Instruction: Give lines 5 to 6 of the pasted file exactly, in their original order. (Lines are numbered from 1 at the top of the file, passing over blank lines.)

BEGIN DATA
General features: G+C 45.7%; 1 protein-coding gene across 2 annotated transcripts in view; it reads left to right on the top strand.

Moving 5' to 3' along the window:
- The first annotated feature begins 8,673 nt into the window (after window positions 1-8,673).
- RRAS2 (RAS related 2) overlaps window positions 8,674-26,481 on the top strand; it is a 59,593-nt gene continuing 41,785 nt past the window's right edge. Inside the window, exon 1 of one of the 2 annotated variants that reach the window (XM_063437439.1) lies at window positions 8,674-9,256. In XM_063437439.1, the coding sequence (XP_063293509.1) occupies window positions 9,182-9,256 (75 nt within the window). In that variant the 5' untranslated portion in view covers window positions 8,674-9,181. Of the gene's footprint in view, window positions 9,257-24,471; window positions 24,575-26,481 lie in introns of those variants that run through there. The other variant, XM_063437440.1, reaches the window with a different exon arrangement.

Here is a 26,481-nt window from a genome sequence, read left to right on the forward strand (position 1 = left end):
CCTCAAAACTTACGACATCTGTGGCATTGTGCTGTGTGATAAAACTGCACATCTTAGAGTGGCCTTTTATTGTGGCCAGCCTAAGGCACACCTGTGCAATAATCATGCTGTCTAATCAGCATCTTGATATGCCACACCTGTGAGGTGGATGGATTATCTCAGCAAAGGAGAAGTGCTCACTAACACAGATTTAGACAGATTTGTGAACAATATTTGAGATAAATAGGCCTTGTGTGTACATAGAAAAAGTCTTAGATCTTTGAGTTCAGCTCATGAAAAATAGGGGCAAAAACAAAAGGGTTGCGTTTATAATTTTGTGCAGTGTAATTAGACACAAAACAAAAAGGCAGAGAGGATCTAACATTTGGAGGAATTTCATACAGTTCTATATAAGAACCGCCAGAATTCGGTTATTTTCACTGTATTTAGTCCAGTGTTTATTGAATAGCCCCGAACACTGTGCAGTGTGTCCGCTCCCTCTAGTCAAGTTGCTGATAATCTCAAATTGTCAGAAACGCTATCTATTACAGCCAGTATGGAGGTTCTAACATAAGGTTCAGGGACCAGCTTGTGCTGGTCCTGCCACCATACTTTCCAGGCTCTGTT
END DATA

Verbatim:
Here is a 26,481-nt window from a genome sequence, read left to right on the forward strand (position 1 = left end):
CCTCAAAACTTACGACATCTGTGGCATTGTGCTGTGTGATAAAACTGCACATCTTAGAGTGGCCTTTTATTGTGGCCAGCCTAAGGCACACCTGTGCAATAATCATGCTGTCTAATCAGCATCTTGATATGCCACACCTGTGAGGTGGATGGATTATCTCAGCAAAGGAGAAGTGCTCACTAACACAGATTTAGACAGATTTGTGAACAATATTTGAGATAAATAGGCCTTGTGTGTACATAGAAAAAGTCTTAGATCTTTGAGTTCAGCTCATGAAAAATAGGGGCAAAAACAAAAGGGTTGCGTTTATAATTTTGTGCAGTGTAATTAGACACAAAACAAAAAGGCAGAGAGGATCTAACATTTGGAGGAATTTCATACAGTTCTATATAAGAACCGCCAGAATTCGGTTATTTTCACTGTATTTAGTCCAGTGTTTATTGAATAGCCCCGAACACTGTGCAGTGTGTCCGCTCCCTCTAGTCAAGTTGCTGATAATCTCAAATTGTCAGAAACGCTATCTATTACAGCCAGTATGGAGGTTCTAACATAAGGTTCAGGGACCAGCTTGTGCTGGTCCTGCCACCATACTTTCCAGGCTCTGTT